Monday, March 01, 2010

The "Hyborian Model" of setting design

Robert E. Howard was, in many ways, an unappreciated genius. He's appreciated more now, but I think one aspect of this genius is still frequently unappreciated, and that's his unique (at the time) approach to the setting design for his most famous stories, the Conan tales, set in the so-called Hyborian Age. In fact, part of what I now consider to be pure genius was criticized by friend and fellow Weird Tales pulpster H. P. Lovecraft. See, Lovecraft thought that Howard's use of "real" names was troubling; in a fantasy setting, the names should be made up. Otherwise, it's not fantasy, it's "real life" intruding.

Of course, Lovecraft was wrong on this. Much of fantasy, including plenty of what he himself wrote, takes place in the "real" world with fantasy elements tacked on. And there's no cultural resonance with these fantasy cultures. What does it mean to be visiting Karnathes, king of Celephais? I have no idea. Those names don't mean anything to me. They don't bring to mind any hint of background.

What does it mean, however, to be operating in Nordheim with an Æsir war-party who call on Ymir as their god? Well, clearly that brings to mind a host of viking-like associations... without having to actually be real vikings. One of the things Howard was specifically trying to do was recreate that cultural resonance that came with using real cultures, while simultaneously freeing himself from the shackles that are associated with historical fiction. See, Howard himself wrote that he loved writing historical fiction, however, he found the research associated with it to be a major time sink, and a frustrating side effect of having to do so. If he got the name or dates associated with some historical figure or stage wrong, he'd feel terrible when he found out, and his fans would also (at least some of them) notice it.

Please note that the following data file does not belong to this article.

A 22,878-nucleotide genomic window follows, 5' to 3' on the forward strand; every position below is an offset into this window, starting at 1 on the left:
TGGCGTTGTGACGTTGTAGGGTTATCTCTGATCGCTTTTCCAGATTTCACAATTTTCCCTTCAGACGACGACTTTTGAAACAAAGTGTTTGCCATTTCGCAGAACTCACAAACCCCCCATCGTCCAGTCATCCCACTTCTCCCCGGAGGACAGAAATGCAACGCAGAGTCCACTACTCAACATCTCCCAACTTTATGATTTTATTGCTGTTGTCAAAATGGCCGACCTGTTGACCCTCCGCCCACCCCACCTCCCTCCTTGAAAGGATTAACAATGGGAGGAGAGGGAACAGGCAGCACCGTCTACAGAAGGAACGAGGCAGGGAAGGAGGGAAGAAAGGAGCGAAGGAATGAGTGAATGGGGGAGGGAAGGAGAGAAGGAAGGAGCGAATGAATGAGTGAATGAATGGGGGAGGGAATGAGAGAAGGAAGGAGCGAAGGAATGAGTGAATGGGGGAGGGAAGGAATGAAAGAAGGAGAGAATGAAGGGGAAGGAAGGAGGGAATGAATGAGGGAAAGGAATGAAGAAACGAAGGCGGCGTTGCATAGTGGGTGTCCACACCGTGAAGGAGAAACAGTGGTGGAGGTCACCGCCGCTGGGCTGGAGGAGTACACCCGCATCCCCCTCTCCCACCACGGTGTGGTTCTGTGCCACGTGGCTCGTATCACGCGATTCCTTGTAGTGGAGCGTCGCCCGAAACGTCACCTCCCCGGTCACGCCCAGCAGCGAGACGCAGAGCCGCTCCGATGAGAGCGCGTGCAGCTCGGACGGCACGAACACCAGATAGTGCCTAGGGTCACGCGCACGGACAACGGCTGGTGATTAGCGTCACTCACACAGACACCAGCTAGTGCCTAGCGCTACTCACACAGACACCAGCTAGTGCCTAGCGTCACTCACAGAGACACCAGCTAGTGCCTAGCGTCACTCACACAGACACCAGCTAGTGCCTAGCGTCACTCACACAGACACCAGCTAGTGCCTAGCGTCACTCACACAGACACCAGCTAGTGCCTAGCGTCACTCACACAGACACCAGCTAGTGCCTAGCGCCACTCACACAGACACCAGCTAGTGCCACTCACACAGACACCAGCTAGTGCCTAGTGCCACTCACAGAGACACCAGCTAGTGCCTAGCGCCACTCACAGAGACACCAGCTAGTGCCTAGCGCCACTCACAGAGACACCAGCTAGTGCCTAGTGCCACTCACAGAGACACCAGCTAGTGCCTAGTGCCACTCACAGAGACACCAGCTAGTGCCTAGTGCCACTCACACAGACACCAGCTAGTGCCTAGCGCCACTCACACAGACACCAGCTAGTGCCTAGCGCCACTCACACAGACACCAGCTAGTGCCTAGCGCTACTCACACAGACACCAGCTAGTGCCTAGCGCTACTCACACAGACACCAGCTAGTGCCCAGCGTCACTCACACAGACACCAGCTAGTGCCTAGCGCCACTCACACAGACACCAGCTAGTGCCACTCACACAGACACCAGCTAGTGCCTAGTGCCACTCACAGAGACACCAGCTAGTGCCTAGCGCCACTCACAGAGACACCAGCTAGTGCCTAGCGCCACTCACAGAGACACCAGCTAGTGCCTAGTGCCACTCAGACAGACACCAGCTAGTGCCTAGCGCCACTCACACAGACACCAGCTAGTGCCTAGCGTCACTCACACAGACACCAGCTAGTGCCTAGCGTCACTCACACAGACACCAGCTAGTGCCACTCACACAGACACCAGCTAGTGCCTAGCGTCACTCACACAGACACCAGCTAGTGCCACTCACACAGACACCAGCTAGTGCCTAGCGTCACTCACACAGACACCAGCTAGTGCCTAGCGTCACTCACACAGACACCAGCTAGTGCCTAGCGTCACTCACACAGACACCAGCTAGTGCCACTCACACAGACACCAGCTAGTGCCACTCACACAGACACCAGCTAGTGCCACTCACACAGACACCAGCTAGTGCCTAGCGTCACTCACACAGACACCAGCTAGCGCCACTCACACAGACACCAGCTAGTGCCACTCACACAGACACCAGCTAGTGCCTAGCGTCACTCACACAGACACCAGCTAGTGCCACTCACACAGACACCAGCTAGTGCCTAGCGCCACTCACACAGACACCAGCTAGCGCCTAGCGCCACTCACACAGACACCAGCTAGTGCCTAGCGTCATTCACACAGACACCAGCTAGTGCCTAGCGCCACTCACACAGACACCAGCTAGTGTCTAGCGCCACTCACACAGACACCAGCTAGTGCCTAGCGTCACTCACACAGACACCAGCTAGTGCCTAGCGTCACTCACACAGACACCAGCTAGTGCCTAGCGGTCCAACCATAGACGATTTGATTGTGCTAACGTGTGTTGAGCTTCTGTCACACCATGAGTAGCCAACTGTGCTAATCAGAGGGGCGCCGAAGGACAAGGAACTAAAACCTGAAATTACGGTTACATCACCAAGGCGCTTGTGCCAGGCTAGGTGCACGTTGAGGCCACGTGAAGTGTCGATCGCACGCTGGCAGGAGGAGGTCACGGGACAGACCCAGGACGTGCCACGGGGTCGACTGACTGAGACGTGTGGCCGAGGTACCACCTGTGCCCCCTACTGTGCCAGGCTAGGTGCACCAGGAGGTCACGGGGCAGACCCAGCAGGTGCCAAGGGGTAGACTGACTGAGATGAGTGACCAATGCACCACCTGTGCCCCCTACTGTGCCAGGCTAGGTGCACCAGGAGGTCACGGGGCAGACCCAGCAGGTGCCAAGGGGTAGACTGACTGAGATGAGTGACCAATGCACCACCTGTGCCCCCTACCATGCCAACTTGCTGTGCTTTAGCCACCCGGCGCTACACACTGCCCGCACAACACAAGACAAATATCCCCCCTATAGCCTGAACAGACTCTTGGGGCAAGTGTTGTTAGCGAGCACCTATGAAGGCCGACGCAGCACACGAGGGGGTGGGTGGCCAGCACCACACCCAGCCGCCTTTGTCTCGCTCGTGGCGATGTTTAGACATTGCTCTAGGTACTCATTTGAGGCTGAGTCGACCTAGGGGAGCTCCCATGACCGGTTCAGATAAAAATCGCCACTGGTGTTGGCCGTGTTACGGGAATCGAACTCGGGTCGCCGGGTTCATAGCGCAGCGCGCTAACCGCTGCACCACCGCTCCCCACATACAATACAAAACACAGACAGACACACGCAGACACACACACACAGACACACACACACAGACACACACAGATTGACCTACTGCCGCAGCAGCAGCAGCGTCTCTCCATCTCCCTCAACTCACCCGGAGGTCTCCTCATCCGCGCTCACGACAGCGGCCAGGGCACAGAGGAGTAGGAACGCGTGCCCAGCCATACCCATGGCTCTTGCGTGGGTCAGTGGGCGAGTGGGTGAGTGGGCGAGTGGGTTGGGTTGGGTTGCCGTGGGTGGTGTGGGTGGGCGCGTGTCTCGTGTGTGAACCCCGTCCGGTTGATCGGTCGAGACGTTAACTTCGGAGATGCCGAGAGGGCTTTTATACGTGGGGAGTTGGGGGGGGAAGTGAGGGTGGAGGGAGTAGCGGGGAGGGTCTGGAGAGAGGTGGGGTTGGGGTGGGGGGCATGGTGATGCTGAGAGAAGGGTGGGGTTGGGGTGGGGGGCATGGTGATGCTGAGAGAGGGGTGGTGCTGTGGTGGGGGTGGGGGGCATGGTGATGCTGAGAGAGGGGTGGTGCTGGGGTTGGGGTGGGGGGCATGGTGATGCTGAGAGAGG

But... what if he created a setting that could have the best of both worlds? Like I said, the Æsir instead of the Norwegians? The Corinthians instead of the Greeks? The Aquiloneans instead of the Romans? The Stygians instead of the Egyptians? The Turanians instead of the Turks?

This was a convenient short-hand, allowing for highly fantastic stories that had, in many cases, a mythological or "Arabian Nights" like effect, where the cultures, names and locations were a convenient shorthand for the readers, but the author had freedom to take things his own direction. What if you wanted to have Romans and Vikings in the same setting? Well, historically you couldn't; they didn't overlap temporally. But in the Hyborian Age, this "calque" of real cultures into a fantasy setting does in fact, render the best of both worlds.

Here's an example of two "modern" settings that have done the same thing: Games Workshop's Warhammer setting of "The Old World" and neighboring countries, bears extremely transparently calqued real-world countries. Or, well, like Howard, they are sometimes a combination of "real" world and "legendary" world. Bretonnia, for example, is not just high medieval France, it's also the birthplace of the Arthur legends, and bears a strong overlap of Arthurian romance in addition to whatever historical elements were borrowed. The Empire is quickly identifiable as a kind of melange of the Holy Roman Empire and possibly also the Hanseatic League; yet very recognizably medieval German throughout. The Kislevites are the Cossacks. Araby is, unsurprisingly, Arabia, Nehekhara is ancient Egypt, Sylvannia is the Transylvannia of Stoker-esque literature. Norsca is Scandinavia. And so on and so forth.

Paizo's Golarion setting does the same thing. Taldor is the Byzantine Empire. Ossirion is Egypt. The Land of the Linnorm Kings are the Vikings. Ustalav is the Stoker-esque Transylvannia. Qadira is a combination of the Arabian caliphates and the Persian empire. And so on and so forth.

I've been fascinated with the ease with which this kind of setting design flows. It makes it extremely easy to engage players (of roleplaying games) or readers (of fiction) in a setting that feels familiar like this, and yet they are forgiving, and in fact demanding, of you putting your own stamp on it.

I'm equally fascinated with guys like Edgar Rice Burroughs and his Barsoom setting, who specifically set out to create societies of alien humans; people who had no link with any Earth civilization, and so wouldn't be expected to closely resemble any such civilization either. But I admit to being fascinated with them for completely different reasons. And I think that, especially for games, the former type, the "Hyborian Model" is the easier one to implement and get up and running.

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